For the Model of Others, Table 6 depicts almost identical changes in psychological dysfunction, remoralization, and depression across all time points and for both positive and negative MoO. Although adding the interaction terms of MoO and the time points to the mixed models were not significant for all three outcome variables (psychological dysfunction F(4, 395) = 1.1, p = 0.37; remoralization F(4, 380) = 2.1, p = 0.08; depression F(4, 303) = 0.1, p = 0.98) Upon closer inspection, a less steep growth in remoralization between T0 and T2 (−0.27 [−0.47 to −0.07], p = 0.008, d = 0.45) for negative than for positive MoO is discernible. Then, a steeper fall in depression for negative MoO between T2 and T4 compared to T0 (0.45 [−5.43 to 6.32], p = 0.88, d = 0.04) is discernible (Table 6).

4. Discussion

The aim of this study was to gain insight into the role the attachment characteristics can play in treatment effects in adult patients with intrapsychic and interpersonal problems who underwent Equine-assisted Short-term Psychodynamic Psychotherapy (ESTPP) [41,57,70]. In the first part of the study, we compared the effects of ESTPP to treatment-as-usual regarding psychological dysfunction. We found that patients undergoing ESTPP seemed to benefit equally from TAU, with a moderate to large effect size. This finding of equal effectiveness, when two or more psychotherapies are compared, is consistent with the larger body of effectiveness research [5,92,93]. The results are similarly consistent with a study by Kovács et al. [41] on the effectiveness of ESTPP compared to TAU. They found equal effectiveness on different outcome variables, although self-esteem improvement during ESTPP was found to outperform TAU. Furthermore, with the present results demonstrating that the conditions were equally effective in ameliorating psychological dysfunction, this may suggest a greater efficiency of ESTPP. The latter entailed one intensive week of the therapy, followed by once-weekly sessions (or fewer), while TAU was delivered in three sessions per week over the same time-period of 12 months. The efficiency of both therapies should be explicitly examined in a cost-effectiveness study accounting for additional costs for ESTPP, such as travel expenses and horse-related overhead costs.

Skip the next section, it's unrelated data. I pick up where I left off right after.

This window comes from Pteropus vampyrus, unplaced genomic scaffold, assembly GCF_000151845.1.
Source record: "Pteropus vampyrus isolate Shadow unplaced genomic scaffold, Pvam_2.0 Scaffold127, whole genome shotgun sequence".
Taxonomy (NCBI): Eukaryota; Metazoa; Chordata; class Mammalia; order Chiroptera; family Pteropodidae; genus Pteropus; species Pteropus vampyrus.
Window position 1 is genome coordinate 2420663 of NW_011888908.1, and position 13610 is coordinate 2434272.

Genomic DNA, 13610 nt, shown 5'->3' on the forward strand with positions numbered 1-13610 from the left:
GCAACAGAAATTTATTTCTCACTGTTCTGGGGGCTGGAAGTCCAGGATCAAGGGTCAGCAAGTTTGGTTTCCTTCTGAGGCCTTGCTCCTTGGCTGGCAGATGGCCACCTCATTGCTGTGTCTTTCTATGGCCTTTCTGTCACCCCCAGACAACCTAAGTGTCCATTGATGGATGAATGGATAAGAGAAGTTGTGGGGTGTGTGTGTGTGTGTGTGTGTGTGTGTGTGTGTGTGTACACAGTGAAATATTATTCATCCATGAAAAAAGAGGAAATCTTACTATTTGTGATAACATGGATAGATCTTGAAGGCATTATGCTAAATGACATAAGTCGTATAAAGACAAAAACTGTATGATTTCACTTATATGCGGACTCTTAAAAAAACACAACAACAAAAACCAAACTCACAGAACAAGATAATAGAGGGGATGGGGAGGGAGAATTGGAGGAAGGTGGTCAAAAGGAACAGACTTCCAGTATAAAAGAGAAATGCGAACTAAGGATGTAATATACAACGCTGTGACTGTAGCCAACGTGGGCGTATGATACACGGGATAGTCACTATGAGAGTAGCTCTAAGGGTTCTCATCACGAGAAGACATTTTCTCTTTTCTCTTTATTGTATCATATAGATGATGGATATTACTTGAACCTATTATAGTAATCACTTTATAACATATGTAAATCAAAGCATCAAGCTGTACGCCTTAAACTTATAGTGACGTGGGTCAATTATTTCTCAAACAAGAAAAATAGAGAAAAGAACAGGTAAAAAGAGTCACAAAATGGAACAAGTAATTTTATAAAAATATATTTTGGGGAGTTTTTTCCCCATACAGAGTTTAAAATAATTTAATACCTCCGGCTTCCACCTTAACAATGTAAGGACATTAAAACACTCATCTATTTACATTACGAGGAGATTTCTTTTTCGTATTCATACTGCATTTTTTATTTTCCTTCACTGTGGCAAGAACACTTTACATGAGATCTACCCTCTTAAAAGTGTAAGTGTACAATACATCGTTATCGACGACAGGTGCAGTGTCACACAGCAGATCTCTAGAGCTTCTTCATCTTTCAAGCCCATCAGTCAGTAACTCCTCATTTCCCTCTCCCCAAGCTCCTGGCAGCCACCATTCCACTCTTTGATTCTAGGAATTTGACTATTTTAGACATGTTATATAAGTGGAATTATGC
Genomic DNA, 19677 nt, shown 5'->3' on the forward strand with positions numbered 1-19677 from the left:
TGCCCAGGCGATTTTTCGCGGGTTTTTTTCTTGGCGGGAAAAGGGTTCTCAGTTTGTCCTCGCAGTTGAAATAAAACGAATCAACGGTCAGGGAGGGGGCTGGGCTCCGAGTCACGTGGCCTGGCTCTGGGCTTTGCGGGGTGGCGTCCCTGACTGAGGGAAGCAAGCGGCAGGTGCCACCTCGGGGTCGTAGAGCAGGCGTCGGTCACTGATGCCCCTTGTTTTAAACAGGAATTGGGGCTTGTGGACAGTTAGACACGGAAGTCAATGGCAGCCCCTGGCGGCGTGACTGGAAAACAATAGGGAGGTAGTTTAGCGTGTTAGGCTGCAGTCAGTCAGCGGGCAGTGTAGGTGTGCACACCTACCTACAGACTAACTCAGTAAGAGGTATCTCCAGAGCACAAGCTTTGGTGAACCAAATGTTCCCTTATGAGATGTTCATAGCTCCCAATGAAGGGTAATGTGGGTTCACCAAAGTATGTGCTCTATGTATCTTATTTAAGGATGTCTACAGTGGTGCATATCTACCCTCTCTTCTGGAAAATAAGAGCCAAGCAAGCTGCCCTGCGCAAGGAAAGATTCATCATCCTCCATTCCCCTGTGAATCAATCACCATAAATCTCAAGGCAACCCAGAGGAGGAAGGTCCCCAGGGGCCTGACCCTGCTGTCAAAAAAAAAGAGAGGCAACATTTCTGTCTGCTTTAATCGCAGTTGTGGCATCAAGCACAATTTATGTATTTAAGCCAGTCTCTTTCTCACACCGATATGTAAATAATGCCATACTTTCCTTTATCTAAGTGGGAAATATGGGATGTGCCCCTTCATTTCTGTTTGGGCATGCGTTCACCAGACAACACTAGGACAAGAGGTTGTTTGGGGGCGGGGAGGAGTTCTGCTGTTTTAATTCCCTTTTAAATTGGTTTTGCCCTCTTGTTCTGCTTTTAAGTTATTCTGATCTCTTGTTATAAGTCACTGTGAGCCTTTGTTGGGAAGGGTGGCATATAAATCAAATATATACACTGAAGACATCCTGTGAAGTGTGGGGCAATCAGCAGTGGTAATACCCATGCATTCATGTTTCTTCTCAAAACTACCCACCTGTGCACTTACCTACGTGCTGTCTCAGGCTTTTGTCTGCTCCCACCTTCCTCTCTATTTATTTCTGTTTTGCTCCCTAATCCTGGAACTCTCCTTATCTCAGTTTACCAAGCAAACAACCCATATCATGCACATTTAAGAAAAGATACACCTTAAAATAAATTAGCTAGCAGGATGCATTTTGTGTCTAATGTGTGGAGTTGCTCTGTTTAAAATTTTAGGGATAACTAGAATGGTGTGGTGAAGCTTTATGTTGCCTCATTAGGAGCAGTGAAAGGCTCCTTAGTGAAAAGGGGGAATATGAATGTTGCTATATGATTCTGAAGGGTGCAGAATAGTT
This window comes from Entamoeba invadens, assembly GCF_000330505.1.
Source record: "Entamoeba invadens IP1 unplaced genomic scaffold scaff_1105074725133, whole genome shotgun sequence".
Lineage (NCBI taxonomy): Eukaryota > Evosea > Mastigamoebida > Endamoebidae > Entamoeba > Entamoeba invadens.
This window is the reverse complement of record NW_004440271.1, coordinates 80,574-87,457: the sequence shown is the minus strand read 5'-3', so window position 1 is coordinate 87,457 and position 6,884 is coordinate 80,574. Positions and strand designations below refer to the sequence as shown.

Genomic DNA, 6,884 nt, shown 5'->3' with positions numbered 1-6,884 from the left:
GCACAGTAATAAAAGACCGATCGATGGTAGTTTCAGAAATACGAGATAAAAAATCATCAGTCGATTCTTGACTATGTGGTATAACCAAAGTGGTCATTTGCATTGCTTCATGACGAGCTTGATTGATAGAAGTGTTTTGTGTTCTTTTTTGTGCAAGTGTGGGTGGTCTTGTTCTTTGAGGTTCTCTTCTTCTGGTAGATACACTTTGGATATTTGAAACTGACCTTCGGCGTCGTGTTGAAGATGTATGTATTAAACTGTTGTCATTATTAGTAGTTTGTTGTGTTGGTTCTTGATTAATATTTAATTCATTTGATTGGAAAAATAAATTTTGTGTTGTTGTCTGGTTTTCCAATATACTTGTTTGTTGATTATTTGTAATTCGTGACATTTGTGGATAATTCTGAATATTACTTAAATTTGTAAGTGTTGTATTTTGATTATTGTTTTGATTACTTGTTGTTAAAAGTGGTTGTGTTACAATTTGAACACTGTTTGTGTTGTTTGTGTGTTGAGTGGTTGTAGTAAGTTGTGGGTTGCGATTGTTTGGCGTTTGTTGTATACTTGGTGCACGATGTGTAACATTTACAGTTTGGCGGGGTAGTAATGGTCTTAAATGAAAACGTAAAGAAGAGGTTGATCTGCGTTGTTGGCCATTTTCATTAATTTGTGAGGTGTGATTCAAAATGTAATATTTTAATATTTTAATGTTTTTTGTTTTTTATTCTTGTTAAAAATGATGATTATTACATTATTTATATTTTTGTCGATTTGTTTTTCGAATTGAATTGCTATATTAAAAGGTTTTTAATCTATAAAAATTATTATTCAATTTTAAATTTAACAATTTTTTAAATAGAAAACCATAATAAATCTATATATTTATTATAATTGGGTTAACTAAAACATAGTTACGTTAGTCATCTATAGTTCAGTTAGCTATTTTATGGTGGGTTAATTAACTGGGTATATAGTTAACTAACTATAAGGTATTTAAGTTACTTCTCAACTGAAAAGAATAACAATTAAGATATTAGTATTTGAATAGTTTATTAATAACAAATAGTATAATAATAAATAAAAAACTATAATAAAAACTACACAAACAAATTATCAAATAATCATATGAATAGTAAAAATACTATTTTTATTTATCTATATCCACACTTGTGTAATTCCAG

We then examined the course of ESTPP effects over the period of 1 year when controlled for attachment styles and, subsequently, for internal working models of self and others. We explored the outcome measures for psychological dysfunction, remoralization, and depression and the influence of attachment styles and Model of Self and Others. The distribution of attachment styles (i.e., secure, dismissive, fearful, or preoccupied) in our ESTPP condition proved comparable to that seen in clinical samples [94].